What I Read in July

I thought that July had been a bit of a slow reading month, I just couldn’t settle on a book and I wasn’t reaching to pick anything up. However, when I actually looked back on my reading list for the month, I might not have read a lot (for me), but what I did read was an absolutely stellar set of books!

Out of the 7 books that I read in July, 5 of them were 5* reads and 2 of them are very likely to make it onto my favourite reads of 2021 list. I also managed to get my hands on some very exciting, very beautiful advance copies so all in all, July turned out to be a great month of reading. So, let’s get stuck into the reviews!

Nightbitch by Rachel Yoder

I actually did a little dance when this book arrived in the post. Nightbitch has been on my highly-anticipated books of 2021 list for quite a while, so when Harvill Secker offered to send me a proof, I nearly bit their hand off.

Nightbitch is the story of a mother who starts to suspect that she is turning into a dog. It’s an exploration of motherhood, expectations placed on women, work, rage and how you can maintain your identity when so many other factors are at play and calling for your attention.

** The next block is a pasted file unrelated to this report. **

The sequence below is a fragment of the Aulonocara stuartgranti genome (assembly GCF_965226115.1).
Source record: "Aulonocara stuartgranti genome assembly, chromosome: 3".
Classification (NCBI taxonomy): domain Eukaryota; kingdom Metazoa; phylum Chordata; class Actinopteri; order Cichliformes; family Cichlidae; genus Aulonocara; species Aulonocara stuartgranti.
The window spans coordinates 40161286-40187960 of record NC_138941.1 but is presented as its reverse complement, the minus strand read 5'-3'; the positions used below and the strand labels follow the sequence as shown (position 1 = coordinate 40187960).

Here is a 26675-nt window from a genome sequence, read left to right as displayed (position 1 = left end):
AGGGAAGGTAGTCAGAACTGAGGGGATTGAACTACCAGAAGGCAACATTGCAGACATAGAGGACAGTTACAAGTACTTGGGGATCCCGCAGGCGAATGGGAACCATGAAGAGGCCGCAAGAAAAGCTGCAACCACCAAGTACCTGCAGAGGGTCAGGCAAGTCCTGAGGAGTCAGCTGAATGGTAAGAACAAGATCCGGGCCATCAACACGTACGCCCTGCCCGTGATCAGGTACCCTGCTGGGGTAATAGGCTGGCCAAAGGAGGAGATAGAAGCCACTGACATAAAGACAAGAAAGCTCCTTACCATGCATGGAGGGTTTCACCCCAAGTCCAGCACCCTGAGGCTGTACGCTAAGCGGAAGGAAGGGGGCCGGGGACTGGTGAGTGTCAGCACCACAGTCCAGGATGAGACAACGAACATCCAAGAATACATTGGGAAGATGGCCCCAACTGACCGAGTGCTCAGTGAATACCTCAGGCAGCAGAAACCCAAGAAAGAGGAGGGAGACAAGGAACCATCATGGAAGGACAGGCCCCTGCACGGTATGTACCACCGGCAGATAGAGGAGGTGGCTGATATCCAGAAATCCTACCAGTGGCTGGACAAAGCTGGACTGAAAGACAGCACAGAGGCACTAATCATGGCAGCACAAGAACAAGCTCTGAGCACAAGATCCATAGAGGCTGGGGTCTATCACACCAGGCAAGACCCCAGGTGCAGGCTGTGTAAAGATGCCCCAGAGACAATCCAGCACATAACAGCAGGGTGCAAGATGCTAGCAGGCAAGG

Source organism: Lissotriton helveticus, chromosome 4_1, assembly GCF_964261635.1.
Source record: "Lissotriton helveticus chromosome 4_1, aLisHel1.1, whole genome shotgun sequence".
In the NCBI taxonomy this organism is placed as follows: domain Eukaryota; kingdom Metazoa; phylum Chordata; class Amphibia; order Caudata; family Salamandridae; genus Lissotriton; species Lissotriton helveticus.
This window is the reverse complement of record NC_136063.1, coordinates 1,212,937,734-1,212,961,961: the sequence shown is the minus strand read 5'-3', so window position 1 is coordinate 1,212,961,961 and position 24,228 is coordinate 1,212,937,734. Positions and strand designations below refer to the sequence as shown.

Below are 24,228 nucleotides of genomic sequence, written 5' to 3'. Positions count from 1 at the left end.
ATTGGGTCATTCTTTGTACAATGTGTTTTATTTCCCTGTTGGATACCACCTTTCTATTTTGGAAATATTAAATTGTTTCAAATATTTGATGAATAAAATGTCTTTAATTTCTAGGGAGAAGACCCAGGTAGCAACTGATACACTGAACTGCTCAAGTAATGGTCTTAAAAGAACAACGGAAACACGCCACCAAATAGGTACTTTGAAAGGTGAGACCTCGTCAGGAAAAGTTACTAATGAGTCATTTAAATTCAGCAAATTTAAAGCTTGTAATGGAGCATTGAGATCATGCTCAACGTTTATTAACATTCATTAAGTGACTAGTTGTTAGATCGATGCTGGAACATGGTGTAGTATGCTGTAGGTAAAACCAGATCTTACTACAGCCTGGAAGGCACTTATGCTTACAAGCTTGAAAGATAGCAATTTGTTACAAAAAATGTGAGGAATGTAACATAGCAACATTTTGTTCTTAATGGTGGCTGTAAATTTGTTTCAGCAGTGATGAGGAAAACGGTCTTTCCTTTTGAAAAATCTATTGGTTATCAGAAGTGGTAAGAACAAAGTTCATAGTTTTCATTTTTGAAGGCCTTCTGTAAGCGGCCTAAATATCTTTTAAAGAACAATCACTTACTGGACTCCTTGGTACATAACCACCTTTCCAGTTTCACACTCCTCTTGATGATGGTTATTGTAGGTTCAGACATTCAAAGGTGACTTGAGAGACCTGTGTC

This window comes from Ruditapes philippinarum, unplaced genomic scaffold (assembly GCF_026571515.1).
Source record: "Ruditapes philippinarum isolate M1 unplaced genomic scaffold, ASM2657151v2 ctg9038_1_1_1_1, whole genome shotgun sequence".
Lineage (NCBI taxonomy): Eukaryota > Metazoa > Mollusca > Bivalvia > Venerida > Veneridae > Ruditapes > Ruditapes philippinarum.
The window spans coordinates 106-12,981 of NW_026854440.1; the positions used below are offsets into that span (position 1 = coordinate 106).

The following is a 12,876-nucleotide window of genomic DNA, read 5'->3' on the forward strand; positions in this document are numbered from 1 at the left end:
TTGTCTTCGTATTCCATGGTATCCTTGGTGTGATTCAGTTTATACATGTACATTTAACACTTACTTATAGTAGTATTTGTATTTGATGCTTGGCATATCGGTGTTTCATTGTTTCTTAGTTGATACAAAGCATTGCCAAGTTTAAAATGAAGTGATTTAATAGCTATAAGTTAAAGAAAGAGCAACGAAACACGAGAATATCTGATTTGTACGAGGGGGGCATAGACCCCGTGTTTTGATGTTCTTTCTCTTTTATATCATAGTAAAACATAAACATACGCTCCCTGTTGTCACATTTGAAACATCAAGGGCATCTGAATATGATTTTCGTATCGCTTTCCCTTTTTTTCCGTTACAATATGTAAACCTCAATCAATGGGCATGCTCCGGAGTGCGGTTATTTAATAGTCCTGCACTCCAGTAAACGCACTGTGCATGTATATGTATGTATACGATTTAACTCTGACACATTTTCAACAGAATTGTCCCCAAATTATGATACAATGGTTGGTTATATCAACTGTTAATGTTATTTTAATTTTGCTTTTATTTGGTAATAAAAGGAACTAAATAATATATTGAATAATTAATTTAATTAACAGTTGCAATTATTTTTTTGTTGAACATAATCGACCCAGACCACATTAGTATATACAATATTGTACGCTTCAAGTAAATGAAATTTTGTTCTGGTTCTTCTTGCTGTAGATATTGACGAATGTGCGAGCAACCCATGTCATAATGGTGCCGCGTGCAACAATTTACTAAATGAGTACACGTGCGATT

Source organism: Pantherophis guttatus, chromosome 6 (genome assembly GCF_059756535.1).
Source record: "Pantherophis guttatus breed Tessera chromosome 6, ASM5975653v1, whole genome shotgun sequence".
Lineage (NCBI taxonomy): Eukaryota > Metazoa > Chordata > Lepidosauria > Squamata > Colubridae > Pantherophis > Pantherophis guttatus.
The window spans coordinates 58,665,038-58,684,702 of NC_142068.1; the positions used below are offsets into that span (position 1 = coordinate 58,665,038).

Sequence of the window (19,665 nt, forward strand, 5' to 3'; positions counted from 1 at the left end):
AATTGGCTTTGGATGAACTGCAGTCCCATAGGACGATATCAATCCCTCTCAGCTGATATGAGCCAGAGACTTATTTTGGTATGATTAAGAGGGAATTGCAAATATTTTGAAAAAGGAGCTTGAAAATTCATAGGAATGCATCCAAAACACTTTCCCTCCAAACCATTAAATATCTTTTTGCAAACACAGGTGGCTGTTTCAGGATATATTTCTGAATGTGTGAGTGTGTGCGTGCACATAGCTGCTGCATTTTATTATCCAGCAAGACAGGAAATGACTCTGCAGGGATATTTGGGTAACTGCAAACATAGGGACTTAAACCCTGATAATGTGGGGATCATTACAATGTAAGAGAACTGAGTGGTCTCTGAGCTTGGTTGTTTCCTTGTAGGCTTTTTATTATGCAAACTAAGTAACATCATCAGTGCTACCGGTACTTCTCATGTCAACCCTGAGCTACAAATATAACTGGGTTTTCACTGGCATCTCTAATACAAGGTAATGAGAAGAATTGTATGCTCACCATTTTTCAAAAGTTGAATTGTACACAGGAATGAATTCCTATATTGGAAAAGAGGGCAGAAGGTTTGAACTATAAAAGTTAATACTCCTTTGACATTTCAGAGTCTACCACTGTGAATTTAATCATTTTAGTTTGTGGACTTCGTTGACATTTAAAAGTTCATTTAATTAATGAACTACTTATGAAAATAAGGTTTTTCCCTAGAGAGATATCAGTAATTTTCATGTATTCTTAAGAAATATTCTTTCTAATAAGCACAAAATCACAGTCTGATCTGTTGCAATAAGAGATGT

I enjoyed reading this book and I think it will connect with a lot of people. However, as I’m such a huge fan of the uncanny and weird stories about people becoming animals, I’d hoped it would lean a little more into the strangeness and the transformation element. That said, I loved how feral this book felt, the anger coursing through it and the ending was just fantastic.

Crying in H Mart by Michelle Zauner

I feel so lucky to have received a stunning advance copy of Crying in H Mart, thanks to Picador. This is another book that I’d been eagerly anticipating the release of so to receive an early copy, especially the gorgeous hardback version, was such a treat.

Crying in H Mart is a deeply personal, honest and moving memoir about Zauner’s experience of growing up Korean American, losing her mother and the important role that food has played in forging her identity and throughout her life. It’s an absolutely stunning book and so evocative, I highly recommend picking it up.

Home Sick Pilots Vol. 1 by Watters, Wijngaard, Bidikar and Muller

I stumbled upon this graphic novel when I was searching for something to fill the gap left by Paper Girls and well, to cut a long story short, I have another new series that I am in love with. The art! The colours! The story!